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A look back - SkS in 2015

Posted on 18 July 2017 by BaerbelW


Fighting Denial with a MOOC

Dana NDanaClimatologyBookCoveruccitelli's book Climatology versus Pseudoscience: Exposing the Failed Predictions of Global Warming Skeptics was published in February. It covers a wide range of climate-related topics, starting with a history of some key discoveries in the field of climate science beginning nearly 200 years ago. Along the way it debunks some common climate myths, progressing forward in time to the 1970s, when scientists’ ability to model the global climate began to advance rapidly. It examines the accuracy of a variety of global warming projections, starting with J.S. Sawyer in 1972, through the recent IPCC reports, as well as some predictions by contrarians like Richard Lindzen.

Together with the UQx team of the University of Queensland we pulled off one of our biggest projects thus far: the massive open online course (MOOC) “Denial101x - Making sense of climate science denial”. Many months in the making, Denial101x started on April 28 and peaked at more than 17,000 enrolled students from more than 160 countries. Since this first iteration, Denial101x has been running continuously either as a paced or a self-paced version with only short breaks in between. All the lectures and interviews are available on YouTube and in a collection on Wakelet where you can watch them directly if you don’t want to take the MOOC itself (but you’ll lose out on many interactive activities, quizzes and forum discussions then).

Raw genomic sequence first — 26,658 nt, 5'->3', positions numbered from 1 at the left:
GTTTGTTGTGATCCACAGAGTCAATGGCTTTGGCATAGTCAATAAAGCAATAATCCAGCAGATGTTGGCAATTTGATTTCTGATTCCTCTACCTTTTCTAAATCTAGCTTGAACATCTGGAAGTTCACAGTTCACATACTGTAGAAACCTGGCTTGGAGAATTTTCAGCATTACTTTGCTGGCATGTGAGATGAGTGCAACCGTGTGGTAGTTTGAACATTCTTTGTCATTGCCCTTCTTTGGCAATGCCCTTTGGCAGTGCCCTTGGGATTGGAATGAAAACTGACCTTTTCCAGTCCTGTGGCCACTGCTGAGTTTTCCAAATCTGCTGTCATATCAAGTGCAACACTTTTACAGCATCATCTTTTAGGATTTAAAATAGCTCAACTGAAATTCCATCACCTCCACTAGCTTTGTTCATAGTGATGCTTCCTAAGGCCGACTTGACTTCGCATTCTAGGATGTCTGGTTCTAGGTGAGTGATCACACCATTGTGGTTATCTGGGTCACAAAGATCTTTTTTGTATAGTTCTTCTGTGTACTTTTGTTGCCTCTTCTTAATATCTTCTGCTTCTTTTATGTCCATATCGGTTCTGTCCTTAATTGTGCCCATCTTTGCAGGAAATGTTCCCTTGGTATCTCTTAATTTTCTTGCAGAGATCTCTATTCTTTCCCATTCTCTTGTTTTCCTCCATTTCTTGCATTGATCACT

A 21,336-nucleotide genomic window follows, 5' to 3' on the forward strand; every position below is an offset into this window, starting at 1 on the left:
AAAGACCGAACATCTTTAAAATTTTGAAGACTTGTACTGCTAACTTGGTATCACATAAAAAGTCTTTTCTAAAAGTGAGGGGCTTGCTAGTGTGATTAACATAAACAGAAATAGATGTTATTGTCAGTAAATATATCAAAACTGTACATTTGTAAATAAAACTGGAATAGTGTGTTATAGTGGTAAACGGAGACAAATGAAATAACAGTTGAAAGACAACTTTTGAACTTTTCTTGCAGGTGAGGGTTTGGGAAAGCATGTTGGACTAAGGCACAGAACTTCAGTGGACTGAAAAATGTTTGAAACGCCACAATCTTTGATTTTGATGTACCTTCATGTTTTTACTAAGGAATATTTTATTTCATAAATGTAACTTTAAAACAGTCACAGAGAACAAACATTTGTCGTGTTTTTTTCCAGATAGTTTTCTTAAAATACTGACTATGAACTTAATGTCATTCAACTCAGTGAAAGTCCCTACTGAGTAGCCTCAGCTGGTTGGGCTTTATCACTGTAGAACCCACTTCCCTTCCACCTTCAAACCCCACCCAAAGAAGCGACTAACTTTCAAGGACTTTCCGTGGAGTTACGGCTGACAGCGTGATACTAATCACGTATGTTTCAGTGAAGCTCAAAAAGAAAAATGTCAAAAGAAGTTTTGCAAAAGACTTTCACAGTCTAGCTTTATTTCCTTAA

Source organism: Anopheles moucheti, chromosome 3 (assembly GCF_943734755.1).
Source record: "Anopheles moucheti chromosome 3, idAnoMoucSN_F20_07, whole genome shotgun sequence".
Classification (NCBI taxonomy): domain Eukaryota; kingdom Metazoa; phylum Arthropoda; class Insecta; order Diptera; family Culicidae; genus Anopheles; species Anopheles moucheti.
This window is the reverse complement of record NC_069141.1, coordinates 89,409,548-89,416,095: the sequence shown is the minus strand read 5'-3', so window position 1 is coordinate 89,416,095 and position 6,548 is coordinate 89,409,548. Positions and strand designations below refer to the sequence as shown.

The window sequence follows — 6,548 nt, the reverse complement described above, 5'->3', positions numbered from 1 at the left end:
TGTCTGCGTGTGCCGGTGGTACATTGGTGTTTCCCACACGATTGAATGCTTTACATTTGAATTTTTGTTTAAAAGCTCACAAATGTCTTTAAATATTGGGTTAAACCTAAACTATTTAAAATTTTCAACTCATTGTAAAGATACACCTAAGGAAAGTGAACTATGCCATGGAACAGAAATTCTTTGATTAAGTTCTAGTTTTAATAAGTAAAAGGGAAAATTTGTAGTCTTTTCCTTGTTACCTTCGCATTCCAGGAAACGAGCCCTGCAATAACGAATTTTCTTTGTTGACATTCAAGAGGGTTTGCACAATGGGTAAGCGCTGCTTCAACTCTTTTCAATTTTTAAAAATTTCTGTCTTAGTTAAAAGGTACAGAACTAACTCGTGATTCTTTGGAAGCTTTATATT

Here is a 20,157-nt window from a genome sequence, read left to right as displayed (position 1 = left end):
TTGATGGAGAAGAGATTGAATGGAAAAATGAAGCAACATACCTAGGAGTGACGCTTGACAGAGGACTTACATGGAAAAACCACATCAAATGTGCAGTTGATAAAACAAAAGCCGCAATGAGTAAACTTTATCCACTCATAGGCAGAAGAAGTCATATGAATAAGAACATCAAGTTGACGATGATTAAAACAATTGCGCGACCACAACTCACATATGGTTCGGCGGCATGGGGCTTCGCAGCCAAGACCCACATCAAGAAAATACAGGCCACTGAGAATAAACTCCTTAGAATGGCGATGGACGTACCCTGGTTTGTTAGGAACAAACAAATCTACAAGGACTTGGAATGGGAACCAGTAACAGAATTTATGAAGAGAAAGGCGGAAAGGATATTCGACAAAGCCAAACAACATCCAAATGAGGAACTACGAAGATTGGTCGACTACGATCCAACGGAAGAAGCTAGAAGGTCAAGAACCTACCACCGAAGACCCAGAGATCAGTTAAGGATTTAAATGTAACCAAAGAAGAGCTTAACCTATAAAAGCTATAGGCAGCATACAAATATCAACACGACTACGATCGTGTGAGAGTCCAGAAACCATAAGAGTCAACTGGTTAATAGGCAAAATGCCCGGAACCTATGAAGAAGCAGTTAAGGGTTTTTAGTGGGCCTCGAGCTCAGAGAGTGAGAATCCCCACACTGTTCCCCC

In May, Kevin Cowtan made the Denial101x Temperature tool available outside of our MOOC via the Skeptical Science homepage. This new resource enables anyone to check and debunk misinformation about the historical temperature record for themselves. Try it for yourself here!

This isn't the temperature tool - use the link above to open it.

In July, John couldn't resist the temptation and published a blog post summarising the latest (and funniest) conspiracy theories about Skeptical Science. This post had been inspired by a growing body of research linking climate science denial and conspiratorial thinking. While Stephan Lewandowsky's Moon Landing paper had attracted most of the attention, another important paper from Yale University had flown somewhat under the radar. This research found that when those who deny climate change are asked to name the first thing that came to mind regarding climate change, the most common type of response involved conspiracy theories.

John often quotes this comment in public talks as evidence of the powerful potential of volunteers and social media:

"I worked out recently it's impossible for one man to turn out a constantly updating and slick as grease website 'in his spare time'. I even went as far as to surmise he may just be a front for the IPCC or Globe International as it would need a team of professionals to create such a site and probably a few PR experts at the head."

There, we've been outed!

During September, Collin Maessen gave Richard Tol a fair warning regarding his latest public musings about our consensus study with scientists responding to Tol’s misrepresentation of their consensus research. Needless to say, Tol didn't heed that warning, but the outcome of that decision will be covered in the post for 2016.

We could only include a few highlights of 2015 in this post. If you are interested in what else we were up to during the year, please check out 2015 in Review: another productive year for the Skeptical Science team.

We published 406 blog posts written by 24 authors with 146 contributed by John Hartz, 53 by Dana Nuccitelli and around 90 by different guest authors.


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